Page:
Now we have Rcom trying the great free rope trick. This time it is offering free outgoing calls to select areas within its network.

Great marketing idea to get people into the fold, but very soon it has to be Freemium. Offering something free cannot be a sustainable business model, ever. It is one thing to get in customers, but customers who walk in for free, will not stay for paid, unless their experience with your free service is "amazingly good" that they like to pay for it the next time.



I was shocked to read this billboard, "Karnataka is now a Corruption-free zone" and I read the footnote and was relieved.

The footnote says, "If it happens, we will tell you."

Yes, we are ages away from that...

Friday, May 25, 2007

He said...

Economist prime minister with a socialist tone.

...the need to avoid high salaries for executives, discourage conspicuous consumption, even keep profits “within the limits of decency”

The time has come for the better-off sections of our society to understand the need to make our growth process more inclusive; to eschew conspicuous consumption; to save more and waste less; to care for those who are less privileged and less well-off; to be role models of probity, moderation and charity.


Can we start with our own elected representatives, please? They who wallow in crores? Those who claim to represent the poor?
And then once we do that, can we reduce the bribes your very own bureaucracy takes, right from securing a licence to a ration card to an electricity connection?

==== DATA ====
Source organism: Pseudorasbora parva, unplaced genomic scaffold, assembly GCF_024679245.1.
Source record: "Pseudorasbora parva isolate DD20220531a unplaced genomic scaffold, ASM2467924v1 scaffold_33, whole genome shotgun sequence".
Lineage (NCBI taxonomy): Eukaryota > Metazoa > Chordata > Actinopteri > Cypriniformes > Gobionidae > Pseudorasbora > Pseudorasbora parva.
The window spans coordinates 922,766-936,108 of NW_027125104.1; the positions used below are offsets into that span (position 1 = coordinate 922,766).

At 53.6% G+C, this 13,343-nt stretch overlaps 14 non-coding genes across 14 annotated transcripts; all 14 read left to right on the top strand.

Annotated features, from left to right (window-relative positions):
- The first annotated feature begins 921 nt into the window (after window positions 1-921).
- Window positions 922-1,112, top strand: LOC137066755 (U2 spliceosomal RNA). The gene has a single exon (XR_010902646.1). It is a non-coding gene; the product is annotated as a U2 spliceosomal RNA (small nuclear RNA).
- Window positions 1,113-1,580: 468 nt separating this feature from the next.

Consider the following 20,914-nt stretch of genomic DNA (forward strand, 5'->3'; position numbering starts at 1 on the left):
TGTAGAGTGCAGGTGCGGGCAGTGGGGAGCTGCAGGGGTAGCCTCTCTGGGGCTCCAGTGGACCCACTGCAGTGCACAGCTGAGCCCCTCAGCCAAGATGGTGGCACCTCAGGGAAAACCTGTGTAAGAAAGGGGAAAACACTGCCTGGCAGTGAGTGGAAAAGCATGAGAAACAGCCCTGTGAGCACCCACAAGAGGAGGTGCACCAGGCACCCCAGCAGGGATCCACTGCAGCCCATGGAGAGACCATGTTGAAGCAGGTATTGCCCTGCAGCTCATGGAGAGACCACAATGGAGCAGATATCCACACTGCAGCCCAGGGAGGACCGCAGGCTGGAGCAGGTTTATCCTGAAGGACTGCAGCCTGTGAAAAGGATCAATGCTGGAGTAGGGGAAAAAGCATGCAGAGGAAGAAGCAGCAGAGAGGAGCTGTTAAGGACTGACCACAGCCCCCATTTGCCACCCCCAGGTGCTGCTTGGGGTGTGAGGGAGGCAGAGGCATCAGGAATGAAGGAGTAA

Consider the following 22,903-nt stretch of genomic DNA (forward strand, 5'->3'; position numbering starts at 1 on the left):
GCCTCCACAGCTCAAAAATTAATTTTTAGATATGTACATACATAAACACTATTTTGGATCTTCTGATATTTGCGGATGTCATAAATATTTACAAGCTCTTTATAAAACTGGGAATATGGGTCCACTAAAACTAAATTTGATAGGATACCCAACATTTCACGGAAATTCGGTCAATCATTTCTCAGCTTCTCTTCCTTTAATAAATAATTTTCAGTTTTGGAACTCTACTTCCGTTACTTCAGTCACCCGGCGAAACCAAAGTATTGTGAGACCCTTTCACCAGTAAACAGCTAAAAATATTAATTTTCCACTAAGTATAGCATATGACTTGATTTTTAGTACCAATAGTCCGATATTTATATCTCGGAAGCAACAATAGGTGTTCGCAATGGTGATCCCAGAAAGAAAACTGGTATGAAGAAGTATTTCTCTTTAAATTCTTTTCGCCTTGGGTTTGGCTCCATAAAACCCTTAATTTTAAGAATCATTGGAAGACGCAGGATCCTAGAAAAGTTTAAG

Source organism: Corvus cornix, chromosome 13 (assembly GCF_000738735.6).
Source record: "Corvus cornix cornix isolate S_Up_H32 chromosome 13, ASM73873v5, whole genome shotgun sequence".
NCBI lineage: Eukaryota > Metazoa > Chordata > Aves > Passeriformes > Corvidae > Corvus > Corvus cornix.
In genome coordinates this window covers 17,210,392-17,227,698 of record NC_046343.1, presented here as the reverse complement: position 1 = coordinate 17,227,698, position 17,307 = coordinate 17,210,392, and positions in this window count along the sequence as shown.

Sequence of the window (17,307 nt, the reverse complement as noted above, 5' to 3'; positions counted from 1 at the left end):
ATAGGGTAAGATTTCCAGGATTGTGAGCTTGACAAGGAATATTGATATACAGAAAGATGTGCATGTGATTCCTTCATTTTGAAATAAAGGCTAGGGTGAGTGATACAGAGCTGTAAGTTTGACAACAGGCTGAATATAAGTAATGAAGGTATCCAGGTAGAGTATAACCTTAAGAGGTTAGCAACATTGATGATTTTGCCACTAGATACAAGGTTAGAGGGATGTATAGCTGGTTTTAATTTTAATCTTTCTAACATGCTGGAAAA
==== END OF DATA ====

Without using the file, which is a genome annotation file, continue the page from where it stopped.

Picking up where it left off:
Four, resist excessive remuneration to promoters and senior executives and discourage conspicuous consumption. In a country with extreme poverty, industry needs to be moderate in the emolument levels it adopts.

At a very superficial level, let us assume this happens. Will India become prosperous? No. Some of our better executives will leave to work for another country, where they do not have a salary cap. Let us set up a salary committee that will decide on pay structures and meet once in five years (note to myself).

The edited speech, if you so desire...Thats it. More perhaps later, and then again perhaps not.

Thursday, May 24, 2007

Mumbai Locals - micromarket

Heres one more unique business model. Mumbai locals - however crowded they might be - are a lifeline to not only the commuters but also the small business ventures that thrive on it. One of the biggest chunk of the local afternoon daily, Mid-day, sales come from local train commuters. The ladies section of the mumbai locals are presumably churning out more business revenues than some enterprises. The local train is a hotbed of innovative business ventures.